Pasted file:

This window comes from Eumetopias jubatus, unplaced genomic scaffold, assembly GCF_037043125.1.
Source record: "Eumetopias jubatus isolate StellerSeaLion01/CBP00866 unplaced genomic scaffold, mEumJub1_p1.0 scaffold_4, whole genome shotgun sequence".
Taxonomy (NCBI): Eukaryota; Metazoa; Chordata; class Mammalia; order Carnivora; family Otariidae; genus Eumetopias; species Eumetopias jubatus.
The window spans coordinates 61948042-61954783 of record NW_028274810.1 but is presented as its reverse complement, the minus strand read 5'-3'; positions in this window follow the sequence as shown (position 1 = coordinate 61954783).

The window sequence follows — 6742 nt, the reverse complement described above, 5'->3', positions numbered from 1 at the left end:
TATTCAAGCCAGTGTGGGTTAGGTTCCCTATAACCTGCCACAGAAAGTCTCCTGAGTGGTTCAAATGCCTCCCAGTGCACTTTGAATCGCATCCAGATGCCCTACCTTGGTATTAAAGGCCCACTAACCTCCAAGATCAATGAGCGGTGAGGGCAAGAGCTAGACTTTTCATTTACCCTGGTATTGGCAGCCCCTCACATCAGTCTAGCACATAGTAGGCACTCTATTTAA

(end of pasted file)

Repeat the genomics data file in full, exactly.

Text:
This window comes from Eumetopias jubatus, unplaced genomic scaffold, assembly GCF_037043125.1.
Source record: "Eumetopias jubatus isolate StellerSeaLion01/CBP00866 unplaced genomic scaffold, mEumJub1_p1.0 scaffold_4, whole genome shotgun sequence".
Taxonomy (NCBI): Eukaryota; Metazoa; Chordata; class Mammalia; order Carnivora; family Otariidae; genus Eumetopias; species Eumetopias jubatus.
The window spans coordinates 61948042-61954783 of record NW_028274810.1 but is presented as its reverse complement, the minus strand read 5'-3'; positions in this window follow the sequence as shown (position 1 = coordinate 61954783).

The window sequence follows — 6742 nt, the reverse complement described above, 5'->3', positions numbered from 1 at the left end:
TATTCAAGCCAGTGTGGGTTAGGTTCCCTATAACCTGCCACAGAAAGTCTCCTGAGTGGTTCAAATGCCTCCCAGTGCACTTTGAATCGCATCCAGATGCCCTACCTTGGTATTAAAGGCCCACTAACCTCCAAGATCAATGAGCGGTGAGGGCAAGAGCTAGACTTTTCATTTACCCTGGTATTGGCAGCCCCTCACATCAGTCTAGCACATAGTAGGCACTCTATTTAA